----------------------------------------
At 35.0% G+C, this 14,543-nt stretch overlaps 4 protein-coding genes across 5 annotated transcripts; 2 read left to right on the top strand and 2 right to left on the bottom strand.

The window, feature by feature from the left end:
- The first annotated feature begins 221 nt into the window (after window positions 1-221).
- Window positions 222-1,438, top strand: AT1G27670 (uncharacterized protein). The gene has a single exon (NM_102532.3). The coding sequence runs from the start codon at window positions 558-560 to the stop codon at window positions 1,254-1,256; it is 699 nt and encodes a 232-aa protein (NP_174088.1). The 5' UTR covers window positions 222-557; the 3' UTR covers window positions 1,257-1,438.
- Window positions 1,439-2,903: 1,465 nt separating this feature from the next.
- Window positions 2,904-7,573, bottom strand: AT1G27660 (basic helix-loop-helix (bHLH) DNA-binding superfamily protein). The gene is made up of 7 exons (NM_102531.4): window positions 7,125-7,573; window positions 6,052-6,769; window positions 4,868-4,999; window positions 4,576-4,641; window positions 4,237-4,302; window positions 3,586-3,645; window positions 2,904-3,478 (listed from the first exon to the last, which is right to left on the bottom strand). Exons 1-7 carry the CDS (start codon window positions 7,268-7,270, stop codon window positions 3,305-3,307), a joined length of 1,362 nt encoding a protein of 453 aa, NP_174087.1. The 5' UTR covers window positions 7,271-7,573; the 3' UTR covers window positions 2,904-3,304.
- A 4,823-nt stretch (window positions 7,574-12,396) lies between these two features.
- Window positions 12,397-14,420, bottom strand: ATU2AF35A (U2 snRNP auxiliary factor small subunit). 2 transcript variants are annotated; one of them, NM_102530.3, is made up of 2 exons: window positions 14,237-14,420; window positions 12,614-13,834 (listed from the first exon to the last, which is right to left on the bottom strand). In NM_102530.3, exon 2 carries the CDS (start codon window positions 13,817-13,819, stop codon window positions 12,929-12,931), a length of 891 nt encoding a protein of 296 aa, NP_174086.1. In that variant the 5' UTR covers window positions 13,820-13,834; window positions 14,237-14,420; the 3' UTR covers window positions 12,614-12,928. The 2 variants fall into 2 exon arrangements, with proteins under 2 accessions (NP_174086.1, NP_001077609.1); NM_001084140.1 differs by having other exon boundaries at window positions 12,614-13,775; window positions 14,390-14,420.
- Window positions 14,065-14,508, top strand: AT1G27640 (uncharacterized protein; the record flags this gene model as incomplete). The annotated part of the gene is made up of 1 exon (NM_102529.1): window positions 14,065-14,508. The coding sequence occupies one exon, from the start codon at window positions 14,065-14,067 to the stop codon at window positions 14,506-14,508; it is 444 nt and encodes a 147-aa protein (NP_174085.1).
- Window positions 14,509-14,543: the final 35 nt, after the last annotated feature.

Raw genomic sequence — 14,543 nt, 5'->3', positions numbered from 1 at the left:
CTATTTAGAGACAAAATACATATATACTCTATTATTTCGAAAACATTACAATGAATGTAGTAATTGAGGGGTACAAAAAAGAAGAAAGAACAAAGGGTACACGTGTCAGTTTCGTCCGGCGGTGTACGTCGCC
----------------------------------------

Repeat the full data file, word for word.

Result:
At 35.0% G+C, this 14,543-nt stretch overlaps 4 protein-coding genes across 5 annotated transcripts; 2 read left to right on the top strand and 2 right to left on the bottom strand.

The window, feature by feature from the left end:
- The first annotated feature begins 221 nt into the window (after window positions 1-221).
- Window positions 222-1,438, top strand: AT1G27670 (uncharacterized protein). The gene has a single exon (NM_102532.3). The coding sequence runs from the start codon at window positions 558-560 to the stop codon at window positions 1,254-1,256; it is 699 nt and encodes a 232-aa protein (NP_174088.1). The 5' UTR covers window positions 222-557; the 3' UTR covers window positions 1,257-1,438.
- Window positions 1,439-2,903: 1,465 nt separating this feature from the next.
- Window positions 2,904-7,573, bottom strand: AT1G27660 (basic helix-loop-helix (bHLH) DNA-binding superfamily protein). The gene is made up of 7 exons (NM_102531.4): window positions 7,125-7,573; window positions 6,052-6,769; window positions 4,868-4,999; window positions 4,576-4,641; window positions 4,237-4,302; window positions 3,586-3,645; window positions 2,904-3,478 (listed from the first exon to the last, which is right to left on the bottom strand). Exons 1-7 carry the CDS (start codon window positions 7,268-7,270, stop codon window positions 3,305-3,307), a joined length of 1,362 nt encoding a protein of 453 aa, NP_174087.1. The 5' UTR covers window positions 7,271-7,573; the 3' UTR covers window positions 2,904-3,304.
- A 4,823-nt stretch (window positions 7,574-12,396) lies between these two features.
- Window positions 12,397-14,420, bottom strand: ATU2AF35A (U2 snRNP auxiliary factor small subunit). 2 transcript variants are annotated; one of them, NM_102530.3, is made up of 2 exons: window positions 14,237-14,420; window positions 12,614-13,834 (listed from the first exon to the last, which is right to left on the bottom strand). In NM_102530.3, exon 2 carries the CDS (start codon window positions 13,817-13,819, stop codon window positions 12,929-12,931), a length of 891 nt encoding a protein of 296 aa, NP_174086.1. In that variant the 5' UTR covers window positions 13,820-13,834; window positions 14,237-14,420; the 3' UTR covers window positions 12,614-12,928. The 2 variants fall into 2 exon arrangements, with proteins under 2 accessions (NP_174086.1, NP_001077609.1); NM_001084140.1 differs by having other exon boundaries at window positions 12,614-13,775; window positions 14,390-14,420.
- Window positions 14,065-14,508, top strand: AT1G27640 (uncharacterized protein; the record flags this gene model as incomplete). The annotated part of the gene is made up of 1 exon (NM_102529.1): window positions 14,065-14,508. The coding sequence occupies one exon, from the start codon at window positions 14,065-14,067 to the stop codon at window positions 14,506-14,508; it is 444 nt and encodes a 147-aa protein (NP_174085.1).
- Window positions 14,509-14,543: the final 35 nt, after the last annotated feature.

Raw genomic sequence — 14,543 nt, 5'->3', positions numbered from 1 at the left:
CTATTTAGAGACAAAATACATATATACTCTATTATTTCGAAAACATTACAATGAATGTAGTAATTGAGGGGTACAAAAAAGAAGAAAGAACAAAGGGTACACGTGTCAGTTTCGTCCGGCGGTGTACGTCGCC